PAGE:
Texas Instruments Announces New MCU Portfolio

By Tiera Oliver

Associate Editor

Embedded Computing Design

July 12, 2021


Texas Instruments Announces New MCU Portfolio
(Image Courtesy of Texas Instruments)

Texas Instruments introduced a new high-performance microcontroller (MCU) portfolio designed to advance real-time control, networking, and analytics applications at the edge.

According to the company, the new Sitara AM2x MCUs allow engineers to achieve 10x the computing capability of traditional, flash-based MCUs. This high-performance portfolio is designed to close the gap between today’s MCUs and processors, enabling designers to enhance applications such as factory automation, robotics, automotive systems, and sustainable energy management. 

(Image credit: Texas Instruments)

Built around high-performance Arm MCU cores, the SitaraTM AM2x MCU portfolio includes single and multicore devices running at speeds up to 1 GHz and integrates specialized peripherals and accelerators. Implementing high-performance processing capabilities can be achieved with accessible tools and software designed to simplify evaluation and reduce design complexity and cost.

(Image credit: Texas Instruments)

The AM243x MCUs, the first family of devices available in the AM2x portfolio, feature up to four Arm Cortex-R5F cores, each running up to 800 MHz. This high processing speed is suitablel in factory equipment such as robotics, where fast computations coupled with the MCU’s internal memory can enhance a robot’s precision of motion and speed of movement. The additional processing capability enables designers to add analytics for functions such as predictive maintenance. Per the company, in typical applications, AM243x devices can achieve this level of performance while consuming less than 1 W of active power.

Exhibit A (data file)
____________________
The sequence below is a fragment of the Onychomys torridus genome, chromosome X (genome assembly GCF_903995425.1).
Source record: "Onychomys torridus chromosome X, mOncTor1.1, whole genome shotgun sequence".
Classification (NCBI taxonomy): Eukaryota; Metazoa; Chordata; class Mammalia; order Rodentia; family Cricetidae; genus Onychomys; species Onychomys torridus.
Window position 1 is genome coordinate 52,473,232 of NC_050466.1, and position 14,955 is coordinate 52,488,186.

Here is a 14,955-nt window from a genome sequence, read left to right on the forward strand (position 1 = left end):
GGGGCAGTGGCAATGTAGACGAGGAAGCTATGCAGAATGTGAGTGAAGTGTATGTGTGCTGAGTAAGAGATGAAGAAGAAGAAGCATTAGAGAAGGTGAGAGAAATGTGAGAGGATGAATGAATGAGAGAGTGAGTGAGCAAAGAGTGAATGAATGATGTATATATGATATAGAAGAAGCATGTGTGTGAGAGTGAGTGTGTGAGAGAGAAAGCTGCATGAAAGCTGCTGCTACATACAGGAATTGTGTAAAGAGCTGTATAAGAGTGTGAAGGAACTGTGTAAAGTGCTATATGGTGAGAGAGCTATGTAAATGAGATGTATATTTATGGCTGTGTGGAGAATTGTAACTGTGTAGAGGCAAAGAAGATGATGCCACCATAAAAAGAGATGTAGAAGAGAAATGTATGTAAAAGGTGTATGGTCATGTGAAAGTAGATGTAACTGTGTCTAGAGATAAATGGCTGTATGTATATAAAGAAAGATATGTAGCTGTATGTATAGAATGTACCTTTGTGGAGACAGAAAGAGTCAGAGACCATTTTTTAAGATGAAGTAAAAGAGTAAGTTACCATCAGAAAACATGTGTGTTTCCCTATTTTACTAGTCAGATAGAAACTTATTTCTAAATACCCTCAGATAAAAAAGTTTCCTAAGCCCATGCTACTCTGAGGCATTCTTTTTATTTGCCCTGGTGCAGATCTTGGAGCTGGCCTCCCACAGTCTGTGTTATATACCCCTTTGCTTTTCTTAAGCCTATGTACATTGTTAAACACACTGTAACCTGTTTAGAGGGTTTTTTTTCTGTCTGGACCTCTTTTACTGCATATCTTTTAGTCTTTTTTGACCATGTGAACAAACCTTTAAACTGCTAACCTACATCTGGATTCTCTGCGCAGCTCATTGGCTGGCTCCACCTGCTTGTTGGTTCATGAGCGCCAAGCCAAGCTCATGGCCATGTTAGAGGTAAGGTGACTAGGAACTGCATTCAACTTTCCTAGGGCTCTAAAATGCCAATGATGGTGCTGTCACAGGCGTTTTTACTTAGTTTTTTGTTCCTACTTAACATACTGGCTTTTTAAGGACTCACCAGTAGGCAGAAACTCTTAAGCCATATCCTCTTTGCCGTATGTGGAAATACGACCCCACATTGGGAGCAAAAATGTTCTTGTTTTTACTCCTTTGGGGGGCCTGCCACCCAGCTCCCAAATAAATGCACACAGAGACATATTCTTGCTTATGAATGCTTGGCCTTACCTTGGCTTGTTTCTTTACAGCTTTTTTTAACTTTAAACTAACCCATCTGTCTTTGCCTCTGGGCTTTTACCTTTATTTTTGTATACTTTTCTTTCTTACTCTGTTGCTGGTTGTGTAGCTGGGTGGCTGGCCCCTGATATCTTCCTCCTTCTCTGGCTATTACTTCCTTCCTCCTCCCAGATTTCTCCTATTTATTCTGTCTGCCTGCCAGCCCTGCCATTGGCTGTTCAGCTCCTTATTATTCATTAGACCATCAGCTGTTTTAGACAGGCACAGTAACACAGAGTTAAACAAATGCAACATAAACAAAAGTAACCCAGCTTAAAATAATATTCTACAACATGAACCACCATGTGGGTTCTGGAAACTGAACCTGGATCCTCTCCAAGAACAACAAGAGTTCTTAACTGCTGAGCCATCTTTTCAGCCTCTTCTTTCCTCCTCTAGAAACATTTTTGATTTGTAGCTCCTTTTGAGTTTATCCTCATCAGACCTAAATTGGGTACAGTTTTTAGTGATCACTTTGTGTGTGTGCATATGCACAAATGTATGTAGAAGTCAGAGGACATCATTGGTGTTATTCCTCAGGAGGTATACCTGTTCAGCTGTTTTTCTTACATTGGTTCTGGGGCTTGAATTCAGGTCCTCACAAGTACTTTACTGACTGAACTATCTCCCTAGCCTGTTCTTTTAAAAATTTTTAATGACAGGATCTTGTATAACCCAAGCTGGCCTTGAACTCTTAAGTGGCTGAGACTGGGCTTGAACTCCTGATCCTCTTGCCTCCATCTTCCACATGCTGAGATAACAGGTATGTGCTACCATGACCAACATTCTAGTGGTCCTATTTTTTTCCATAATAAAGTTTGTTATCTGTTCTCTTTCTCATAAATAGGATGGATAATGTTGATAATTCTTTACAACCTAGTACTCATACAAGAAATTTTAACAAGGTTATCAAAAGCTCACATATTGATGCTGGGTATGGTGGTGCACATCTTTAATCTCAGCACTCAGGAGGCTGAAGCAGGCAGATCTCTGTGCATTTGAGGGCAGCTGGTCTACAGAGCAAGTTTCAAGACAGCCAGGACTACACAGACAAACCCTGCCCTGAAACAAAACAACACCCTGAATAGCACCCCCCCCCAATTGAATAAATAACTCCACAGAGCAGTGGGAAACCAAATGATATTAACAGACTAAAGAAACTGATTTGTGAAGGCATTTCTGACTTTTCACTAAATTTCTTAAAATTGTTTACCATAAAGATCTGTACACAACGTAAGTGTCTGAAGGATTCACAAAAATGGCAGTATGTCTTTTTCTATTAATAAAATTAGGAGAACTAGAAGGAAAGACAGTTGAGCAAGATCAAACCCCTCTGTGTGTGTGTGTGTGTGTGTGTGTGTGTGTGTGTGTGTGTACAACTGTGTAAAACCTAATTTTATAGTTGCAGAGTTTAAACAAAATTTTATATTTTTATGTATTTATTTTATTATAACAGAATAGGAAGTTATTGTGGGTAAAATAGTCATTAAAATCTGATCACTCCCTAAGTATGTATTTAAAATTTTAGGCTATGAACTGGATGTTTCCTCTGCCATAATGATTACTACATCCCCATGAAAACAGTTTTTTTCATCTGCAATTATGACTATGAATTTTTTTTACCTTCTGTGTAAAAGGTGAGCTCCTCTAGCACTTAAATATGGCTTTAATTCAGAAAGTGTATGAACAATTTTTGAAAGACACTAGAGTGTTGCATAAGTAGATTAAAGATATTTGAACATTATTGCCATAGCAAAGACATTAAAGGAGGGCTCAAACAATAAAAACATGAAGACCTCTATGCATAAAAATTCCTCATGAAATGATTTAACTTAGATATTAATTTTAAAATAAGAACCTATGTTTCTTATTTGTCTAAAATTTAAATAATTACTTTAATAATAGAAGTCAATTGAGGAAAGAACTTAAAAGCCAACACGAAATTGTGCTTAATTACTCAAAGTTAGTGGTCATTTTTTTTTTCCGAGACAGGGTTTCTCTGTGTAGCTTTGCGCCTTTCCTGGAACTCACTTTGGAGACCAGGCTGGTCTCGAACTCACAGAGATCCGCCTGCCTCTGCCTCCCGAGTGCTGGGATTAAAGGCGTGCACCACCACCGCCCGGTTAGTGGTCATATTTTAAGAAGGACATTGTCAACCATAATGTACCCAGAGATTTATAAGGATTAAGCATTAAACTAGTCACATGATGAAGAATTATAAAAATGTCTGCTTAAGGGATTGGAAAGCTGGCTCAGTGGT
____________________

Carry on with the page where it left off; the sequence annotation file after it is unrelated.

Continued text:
(Image credit: Texas Instruments)

Integration brings real-time control and networking to the edge Sitara AM243x MCUs integrate sensing and actuation peripherals to enable low-latency real-time processing and control for factory automation as well as communications accelerators to simplify industrial networking. AM243x devices expand upon TI’s support of multiple gigabit industrial Ethernet protocols and time-sensitive networking (TSN), enabling next-generation factory networks. With AM243x, engineers can leverage certified protocol stacks available directly from TI to support.

EtherNet/IPTM, EtherCAT , PROFINET , IO-Link Master, and more are enabled to meet industrial communication standards. On-chip security features on the AM243x MCUs support the latest encryption requirements, and integrated functional safety mechanisms, diagnostics, and collateral help enable system integrators target Safety Integrity Level (SIL) 3 of the IEC 61508 standard with their industrial designs.

To reduce the complexity of design and development, TI created the Sitara AM243x LaunchPadTM Development Kit, enabling the evaluation of high-performance MCUs for less than $100. With this evaluation tool and the Sitara MCU+ software framework, developers can start using the precision real-time control and out-of-the-box networking capabilities in the AM243x MCU. Developers also have access to application-specific reference examples, an ecosystem of tools and software, and the MCU+ Academy training portal to help them streamline designs and accelerate time to market.

Preproduction versions of the AM2431, AM2432 and AM2434 are now available exclusively on TI.com in a 17-mm-by-17-mm or 11-mm-by-11-mm package. Pricing starts at US$6.05 for 1,000-unit quantities. The AM243x LaunchPad Development Kit is also available on TI.com for US$89.

For more information, visit: www.ti.com

Tiera Oliver, Associate Editor for Embedded Computing Design, is responsible for web content edits, product news, and constructing stories. She also assists with newsletter updates as well as contributing and editing content for ECD podcasts and the ECD YouTube channel. Before working at ECD, Tiera graduated from Northern Arizona University where she received her B.S. in journalism and political science and worked as a news reporter for the university’s student led newspaper, The Lumberjack.

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